In The CBD Flower Shop Limited v HMRC [2023] TC8724, HMRC tried to make a late amendment their statement of case in a VAT appeal, they challenged the legality of  cannabidoil (CBD) sales. The First Tier Tribunal (FTT) blocked the application: the late amendment would have prejudiced the taxpayer's case.

  • The taxpayer claimed that their sales of CBD products were 'food products' and should be Zero-Rated.
  • HMRC disagreed and standard rated the sales, it raised VAT assessments for £430k, which upheld following a Statutory Review.
  • The taxpayer Appealed the assessments to the tribunal.
  • The parties followed the judge's directions, however, prior to the hearing, HMRC applied to change its case on the basis that the taxpayer was making illegal supplies of cannabis which do not attract a zero rating.
  • The taxpayer opposed the HMRC's application to amend its case.

The FTT reviewed the application and found that:

  • The FTT had the power to grant HMRC permission to amend its statement of case if it was fair, just to do so and had a real prospect of success.
  • The application had a real prospect of success as:
    • The Misuse of Drugs Act 1971 classified all parts of the cannabis plant as a controlled drug which gave the illegality argument a real prospect of success.
  • HMRC application was late and accepting it would be unfair as:
    • The application was made by HMRC after reaching their decision and issuing the assessments to the taxpayer.
    • While the legality of cannabis was not with HMRC’s expertise, it could have made enquiries with other departments prior to issuing decisions.
  • Allowing the application would prejudice both appellant and the taxpayer, however, the acceptance of the application would be more prejudicial to the taxpayer:
    • HMRC being denied the application will prejudice them in that a relevant factor would not be considered.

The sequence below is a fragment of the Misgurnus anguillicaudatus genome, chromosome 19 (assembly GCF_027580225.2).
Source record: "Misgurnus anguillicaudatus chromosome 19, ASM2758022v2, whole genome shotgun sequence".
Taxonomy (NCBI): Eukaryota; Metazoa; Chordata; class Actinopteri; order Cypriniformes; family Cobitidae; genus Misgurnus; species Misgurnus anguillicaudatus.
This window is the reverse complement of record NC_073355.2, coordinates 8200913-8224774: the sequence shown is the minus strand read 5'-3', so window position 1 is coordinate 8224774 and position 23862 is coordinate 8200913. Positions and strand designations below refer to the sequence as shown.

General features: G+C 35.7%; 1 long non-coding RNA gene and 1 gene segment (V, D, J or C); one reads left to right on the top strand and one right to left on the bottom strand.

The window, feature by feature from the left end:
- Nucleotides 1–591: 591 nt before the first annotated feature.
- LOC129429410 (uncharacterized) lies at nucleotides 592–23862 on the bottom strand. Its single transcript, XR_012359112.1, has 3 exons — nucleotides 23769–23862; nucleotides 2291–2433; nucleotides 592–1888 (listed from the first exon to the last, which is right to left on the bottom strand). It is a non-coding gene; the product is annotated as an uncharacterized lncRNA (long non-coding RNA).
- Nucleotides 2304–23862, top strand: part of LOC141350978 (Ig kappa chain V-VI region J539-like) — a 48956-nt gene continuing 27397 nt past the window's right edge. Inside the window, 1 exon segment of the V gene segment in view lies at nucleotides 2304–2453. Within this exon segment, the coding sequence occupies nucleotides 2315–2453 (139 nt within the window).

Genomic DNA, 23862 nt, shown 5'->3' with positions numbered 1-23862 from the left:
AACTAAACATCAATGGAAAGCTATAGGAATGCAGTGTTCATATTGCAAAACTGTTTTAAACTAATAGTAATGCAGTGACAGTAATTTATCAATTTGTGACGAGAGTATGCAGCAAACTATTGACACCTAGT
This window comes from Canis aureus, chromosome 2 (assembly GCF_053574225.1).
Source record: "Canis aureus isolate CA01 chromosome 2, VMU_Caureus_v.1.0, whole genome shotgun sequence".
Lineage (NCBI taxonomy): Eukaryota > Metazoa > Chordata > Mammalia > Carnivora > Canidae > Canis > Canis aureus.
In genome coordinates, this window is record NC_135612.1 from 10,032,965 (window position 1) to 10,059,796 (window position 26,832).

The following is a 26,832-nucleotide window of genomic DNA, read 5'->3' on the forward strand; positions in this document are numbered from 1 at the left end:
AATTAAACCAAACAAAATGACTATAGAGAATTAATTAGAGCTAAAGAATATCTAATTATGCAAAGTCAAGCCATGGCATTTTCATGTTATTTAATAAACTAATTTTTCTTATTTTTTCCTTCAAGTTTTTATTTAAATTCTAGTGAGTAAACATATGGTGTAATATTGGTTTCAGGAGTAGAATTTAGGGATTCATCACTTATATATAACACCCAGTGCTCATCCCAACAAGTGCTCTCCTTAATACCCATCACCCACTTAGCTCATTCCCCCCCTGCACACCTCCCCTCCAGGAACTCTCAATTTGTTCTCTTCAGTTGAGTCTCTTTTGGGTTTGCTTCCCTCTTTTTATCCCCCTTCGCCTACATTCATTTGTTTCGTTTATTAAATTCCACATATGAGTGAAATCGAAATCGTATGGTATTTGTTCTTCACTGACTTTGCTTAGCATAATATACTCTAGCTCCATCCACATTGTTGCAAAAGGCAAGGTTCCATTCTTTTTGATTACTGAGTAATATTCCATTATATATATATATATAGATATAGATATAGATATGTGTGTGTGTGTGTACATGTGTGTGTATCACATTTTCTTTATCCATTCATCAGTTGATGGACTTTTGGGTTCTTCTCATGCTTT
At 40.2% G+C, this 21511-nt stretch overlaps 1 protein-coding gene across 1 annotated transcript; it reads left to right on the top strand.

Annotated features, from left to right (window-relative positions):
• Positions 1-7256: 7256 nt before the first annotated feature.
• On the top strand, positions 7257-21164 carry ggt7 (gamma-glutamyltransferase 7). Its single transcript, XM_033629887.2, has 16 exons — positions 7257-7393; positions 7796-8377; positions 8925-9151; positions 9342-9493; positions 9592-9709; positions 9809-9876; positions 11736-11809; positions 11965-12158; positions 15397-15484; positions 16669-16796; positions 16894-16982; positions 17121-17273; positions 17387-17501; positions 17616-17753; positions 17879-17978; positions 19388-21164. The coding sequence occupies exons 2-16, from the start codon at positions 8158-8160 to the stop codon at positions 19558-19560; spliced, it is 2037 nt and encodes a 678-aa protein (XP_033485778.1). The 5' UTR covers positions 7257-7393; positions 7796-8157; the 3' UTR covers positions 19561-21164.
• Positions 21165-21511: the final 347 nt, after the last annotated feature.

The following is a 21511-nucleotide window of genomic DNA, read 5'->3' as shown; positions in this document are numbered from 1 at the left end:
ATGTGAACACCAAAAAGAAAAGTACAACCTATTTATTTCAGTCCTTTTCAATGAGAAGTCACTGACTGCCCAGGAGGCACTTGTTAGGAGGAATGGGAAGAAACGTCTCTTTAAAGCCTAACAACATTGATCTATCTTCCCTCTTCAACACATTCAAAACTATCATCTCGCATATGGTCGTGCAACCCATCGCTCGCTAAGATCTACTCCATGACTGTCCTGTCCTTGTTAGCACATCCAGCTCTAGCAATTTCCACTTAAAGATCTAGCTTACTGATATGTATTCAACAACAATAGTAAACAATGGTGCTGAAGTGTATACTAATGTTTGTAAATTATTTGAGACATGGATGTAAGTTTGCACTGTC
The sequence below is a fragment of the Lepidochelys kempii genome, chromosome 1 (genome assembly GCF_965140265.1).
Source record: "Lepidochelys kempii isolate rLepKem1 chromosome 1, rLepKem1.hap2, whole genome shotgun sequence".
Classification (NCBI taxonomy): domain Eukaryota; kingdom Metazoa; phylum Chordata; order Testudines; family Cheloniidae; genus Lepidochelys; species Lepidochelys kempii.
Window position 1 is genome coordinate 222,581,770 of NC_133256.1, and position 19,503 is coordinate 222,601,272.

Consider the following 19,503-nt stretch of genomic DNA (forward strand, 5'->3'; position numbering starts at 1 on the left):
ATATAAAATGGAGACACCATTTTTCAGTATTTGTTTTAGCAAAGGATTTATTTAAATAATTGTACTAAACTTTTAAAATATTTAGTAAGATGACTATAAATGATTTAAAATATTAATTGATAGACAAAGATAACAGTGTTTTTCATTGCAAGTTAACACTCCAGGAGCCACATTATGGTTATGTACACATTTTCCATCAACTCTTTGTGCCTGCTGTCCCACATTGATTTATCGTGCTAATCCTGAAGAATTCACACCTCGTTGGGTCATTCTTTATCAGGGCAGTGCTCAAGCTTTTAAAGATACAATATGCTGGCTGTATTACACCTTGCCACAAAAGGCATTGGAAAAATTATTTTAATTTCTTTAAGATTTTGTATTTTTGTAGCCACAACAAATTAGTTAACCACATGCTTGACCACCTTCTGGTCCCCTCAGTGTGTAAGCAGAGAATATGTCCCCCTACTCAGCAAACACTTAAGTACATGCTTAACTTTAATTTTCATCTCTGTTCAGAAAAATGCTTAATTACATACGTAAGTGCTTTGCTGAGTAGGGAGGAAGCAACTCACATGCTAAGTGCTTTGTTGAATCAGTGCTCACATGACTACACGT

• The taxpayer will be prejudiced if the application is allowed as the resulting amendment is advancing a new case to answer at a late stage in the process.
    • Case law has opined that prejudice to HMRC is a less important factor in the prejudice balance, particularly when it has not acted promptly to obtain evidence of the new issue they seek to raise.
  • The application was dismissed due to the timing and the resulting prejudice that allowing the appeal would create.

The application was dismissed.

Useful guides on this topic

A beginner’s guide to VAT (freeview)
VAT: Where do I start? What is VAT? Who has to register for VAT? What rate should you charge? How do you calculate VAT? When are your VAT filing obligations?

Food: Catering and takeaway
What is the VAT rate charged on food? How does this differ depending on hot or cold food and food consumed on or off the supplier's premises? 

How to appeal an HMRC decision
Disagree with an HMRC decision? How to appeal, what type of decision can you appeal and what are your different options when you disagree with HMRC? What are the key steps in making an appeal?

Statutory Review (by HMRC)
What is a Statutory Review? Is it automatic? What happens in a Statutory Review? Can you challenge a Statutory Review's findings? Can you influence a Statutory Review? 

External links

The CBD Flower Shop Limited v HMRC [2023] TC8724

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